Capcom vs. SNK
It's about time someone combined the flagship fighters from the two greatest fighting game makers the genre has ever seen. Capcom melds plenty of trademark SNK features into its trademark 2D mold to create what's arguably their best match-up to date. Those of you who are saying, "Hmm, another Capcom 'vs.' title, that means outrageous combos, one-round tag-team battles, and six fighters on the screen at once, right?"
Wrong! No full-screen laser cannons here, just a refreshingly traditional fighter that marries SNK staples like Fatal Fury and King of Fighters with Capcom's best Street Fighter brawlers. Even the most die-hard fans of either side will find a ton of superb qualities in Capcom vs. SNK.
When the difference between landing a combo and getting waxed by one is a mere split second, control and game speed are of the utmost importance. Fighting moves in CvS are based on a four-button configuration--light and strong punch and kick; which should be familiar to KOF players, but might take some getting used to for Capcom-ites. Special and Super attacks are kept true to their performer's roots, so you won't have to learn a lot of new controller motions, and most of those old KoF and SF combos still work. The game is not as juggle-friendly as Street Fighter Alpha 3, but some moves can be followed up with attacks that will keep your opponent airborne for a while. Unlike previous Capcom hybrids, though, a 10-hit combo actually takes some skill and timing to pull off (sorry all you MvC pros, but you know it's true).
Several player-directed tweaks have been added to cater to the technical dichotomy that Capcom vs. SNK presents, the most critical of which is the "groove" selection. Before fighting, players must choose between a Capcom and an SNK "groove" that determines some of the in-game dynamics. For example, selecting the SNK groove gives the player access to "desperation attacks" (as in KoF) which allow a Super move to be performed repeatedly when the fighter's life meter is near depletion. In the Capcom groove, Super moves are governed by a three-level gauge (as in Alpha 3), and each usage depletes a portion of this gauge. Check out the sidebar for some of the other groove differences.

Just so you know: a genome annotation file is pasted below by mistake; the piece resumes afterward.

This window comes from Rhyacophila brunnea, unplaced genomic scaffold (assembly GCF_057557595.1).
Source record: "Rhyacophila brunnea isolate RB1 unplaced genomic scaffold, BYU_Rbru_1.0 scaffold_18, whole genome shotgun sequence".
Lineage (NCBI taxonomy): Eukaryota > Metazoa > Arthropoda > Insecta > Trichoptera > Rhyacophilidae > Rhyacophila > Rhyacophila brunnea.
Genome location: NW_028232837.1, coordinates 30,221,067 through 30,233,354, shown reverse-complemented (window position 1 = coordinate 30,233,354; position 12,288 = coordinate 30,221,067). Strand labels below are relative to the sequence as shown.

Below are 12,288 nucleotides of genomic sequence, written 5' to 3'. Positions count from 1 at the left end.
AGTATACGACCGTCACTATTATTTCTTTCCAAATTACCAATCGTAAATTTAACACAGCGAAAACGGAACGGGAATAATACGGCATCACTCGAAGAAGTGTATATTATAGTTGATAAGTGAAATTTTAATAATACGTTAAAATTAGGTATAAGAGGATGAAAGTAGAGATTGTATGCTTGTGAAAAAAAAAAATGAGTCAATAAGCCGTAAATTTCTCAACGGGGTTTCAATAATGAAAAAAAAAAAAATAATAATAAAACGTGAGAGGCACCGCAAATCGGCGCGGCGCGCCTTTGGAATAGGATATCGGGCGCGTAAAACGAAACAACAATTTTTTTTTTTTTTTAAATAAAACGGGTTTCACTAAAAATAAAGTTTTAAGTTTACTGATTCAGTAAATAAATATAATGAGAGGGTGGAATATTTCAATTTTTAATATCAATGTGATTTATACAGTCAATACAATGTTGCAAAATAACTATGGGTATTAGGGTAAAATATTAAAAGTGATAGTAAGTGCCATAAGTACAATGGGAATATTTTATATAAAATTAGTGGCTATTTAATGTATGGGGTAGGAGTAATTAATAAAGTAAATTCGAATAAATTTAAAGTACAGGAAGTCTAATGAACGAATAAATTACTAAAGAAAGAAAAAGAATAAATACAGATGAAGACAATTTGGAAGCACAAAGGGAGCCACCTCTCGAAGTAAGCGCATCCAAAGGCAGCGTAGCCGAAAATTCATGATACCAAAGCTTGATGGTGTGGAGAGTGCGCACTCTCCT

And as far as extra modes and bonus trimmings, this game has you covered. There are nine stock modes, including training, versus, arcade and even a new game replay mode for recording battles. CvS also incorporates the same "shopping" systems that Soul Calibur and MvC2 use for acquiring goodies. The more you play the arcade, versus or training modes, the more "vs" points you rack up to put toward new outfits, characters and stages. CvS can even be linked to the Neo-Geo Pocket Color version of the game for point-swapping.
Without a doubt, Capcom vs. SNK will be one of the biggest fighting games to close out this year. Whether it will stand as a competition-worthy staple for months to come remains to be seen, since it stylistically favors the less-mainstream SNK crowd, but it's hard to imagine even hardcore Capcom gamers taking a pass on this milestone title.
Download Capcom vs. SNK
Snapshots and Media
- Capcom Generations Street Fighter 2 Collection
- Fatal Fury Wild Ambition
- The King of Fighters '98
- King Of Fighters: Maximum Impact - Maniax
- Street Fighter 3: Double Impact
- Street Fighter Alpha 3
- Street Fighter Anniversary Collection
- Street Fighter EX Plus Alpha
- Street Fighter Ex2 Plus
- Street Fighter Ex3
- The King of Fighters 00/01
- The King Of Fighters 94
- The King Of Fighters: Dream Match 1999
- X-Men Vs Street Fighter